Wissahickon Creek forms one of the major water sheds of Philadelphia. Rising in Montgomery County near Pottsville, it runs about 23 miles, passing through Philadelphia before emptying into the Schuylkill River at the south/east end of Manayunk. Like many other features in the area, the name of the creek comes from the Lenape language, and means “catfish creek” or “stream of yellowish color”.
Much of the creek now runs through or near parkland, with the last few miles running through a deep gorge. The area can be quite picturesque and has been a source of inspiration for artists for a dozen or more generations. Today, the gorge is part of the Fairmount Park system. The Wissahickon Valley is known as one of 600 National Natural Landmarks of the United States.
I picked up my buddy in Roxborough, drove a few blocks, parked the car, and followed a trail down to the creek at the bottom of a hill that started in a dense urban area. The first spot we got to was essetially a text-book area of “where to catch trout a few days after stocking”. It was a nice, wide, deep pool of slow moving water with a riffle on either end. We got there at just about 8am, when the season technically starts, and found the this spot already surrounded on all sides by eager anglers in waders.
I was pretty excited for my first non-ice fishing experience of the season with a new ultra-light rod I bought that was appropriate for our pursuit this day. Before I could finish getting a swivel and a lure on my line, my fishing buddy immediately landed three nice trout and dropped a 4th before being able to unhook it and release it himself. The crowd assembled, looking like serious pros in their waders and such, were probably a bit taken aback by the newcomer on the scene. I got my line in the water, but unfortunately, given the crowd, ended up in a spot I would not have chosen myself. On pretty much any other day, one has their choice of locations along this creek, but opening day draws large numbers, like anywhere else.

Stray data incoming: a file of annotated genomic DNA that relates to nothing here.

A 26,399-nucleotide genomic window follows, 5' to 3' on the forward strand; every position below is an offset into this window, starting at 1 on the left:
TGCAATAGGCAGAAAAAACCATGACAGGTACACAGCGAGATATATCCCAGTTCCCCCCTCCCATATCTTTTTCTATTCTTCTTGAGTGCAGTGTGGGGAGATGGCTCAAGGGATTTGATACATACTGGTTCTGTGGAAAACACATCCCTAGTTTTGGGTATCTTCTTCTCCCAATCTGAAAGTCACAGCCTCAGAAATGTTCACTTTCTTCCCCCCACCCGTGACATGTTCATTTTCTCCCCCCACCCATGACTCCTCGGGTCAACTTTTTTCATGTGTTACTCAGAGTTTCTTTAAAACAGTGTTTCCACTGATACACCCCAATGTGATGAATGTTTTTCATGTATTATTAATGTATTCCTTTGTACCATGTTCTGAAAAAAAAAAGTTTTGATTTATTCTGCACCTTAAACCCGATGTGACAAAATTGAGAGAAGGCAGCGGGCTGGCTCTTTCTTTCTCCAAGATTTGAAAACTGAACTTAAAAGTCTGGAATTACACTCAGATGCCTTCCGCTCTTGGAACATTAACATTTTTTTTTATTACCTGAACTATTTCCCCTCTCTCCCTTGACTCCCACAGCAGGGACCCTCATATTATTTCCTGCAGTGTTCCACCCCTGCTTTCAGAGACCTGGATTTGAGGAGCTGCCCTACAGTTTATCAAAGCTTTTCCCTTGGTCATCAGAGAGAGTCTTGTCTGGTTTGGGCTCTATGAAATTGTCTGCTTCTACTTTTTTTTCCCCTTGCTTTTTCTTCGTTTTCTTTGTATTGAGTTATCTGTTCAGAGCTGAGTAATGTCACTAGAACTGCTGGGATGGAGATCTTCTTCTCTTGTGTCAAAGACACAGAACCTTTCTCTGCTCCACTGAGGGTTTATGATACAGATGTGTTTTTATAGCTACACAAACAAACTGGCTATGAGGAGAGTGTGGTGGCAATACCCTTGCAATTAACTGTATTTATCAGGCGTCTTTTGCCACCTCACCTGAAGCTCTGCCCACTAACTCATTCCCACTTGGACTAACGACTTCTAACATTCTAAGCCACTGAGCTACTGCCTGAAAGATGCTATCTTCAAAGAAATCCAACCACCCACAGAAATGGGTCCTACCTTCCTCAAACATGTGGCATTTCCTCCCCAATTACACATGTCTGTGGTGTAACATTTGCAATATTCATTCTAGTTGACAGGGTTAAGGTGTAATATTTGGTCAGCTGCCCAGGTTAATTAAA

The bite turned off for my friend as quickly as it turned on. And, in my location, without the aid of waders, I was skunked for the first hour, but I didn’t really care. I took the opportunity to take in the quiet and the fresh, cold air that is still lingering late in the region. It is hard to get frustrated when surrounded by the natural beauty of the Wissahickon Gorge.
As the morning advanced, and the first few lucky souls started to aquire their limits, some space opened up and we found a much more clear area a few dozen yards down the creek. I did a little climbing over some rocks and through some brush and quickly homesteaded an area along the creek with a clear shot to a good 20 yards of open space on both of my sides. While I had what might have been a brief opportunity to fish in a lane wider than a two yards or so, I concentrated on a slowly moving pool of water in front of me, throwing a rooster tail about a dozen times into the water. While doing so, out of the corner of my eye, I caught a submerged tree trunk off to my right and decided to target the sides of it, in case any fish were resting who might have been avoiding the riffle flowing by the far bank.
I cast out to the end of the trunk and slowly reeled the line back in along the side of the felled tree, let the lure drop towards the bottom, then reeled again. On this, the first cast along the tree trunk, I felt a tug. And then the line went taunt and the movement of it took on a motion independent of my reeling or the movement of the water.
Last season, the action started slowly in the spring for me. It was a great feeling to reel something in a few hours into my first outing of 2011, especially since this was the first opening day I’ve been to since I was a kid. Hopefully, this first day’s luck is an indication of my luck for the rest of the year!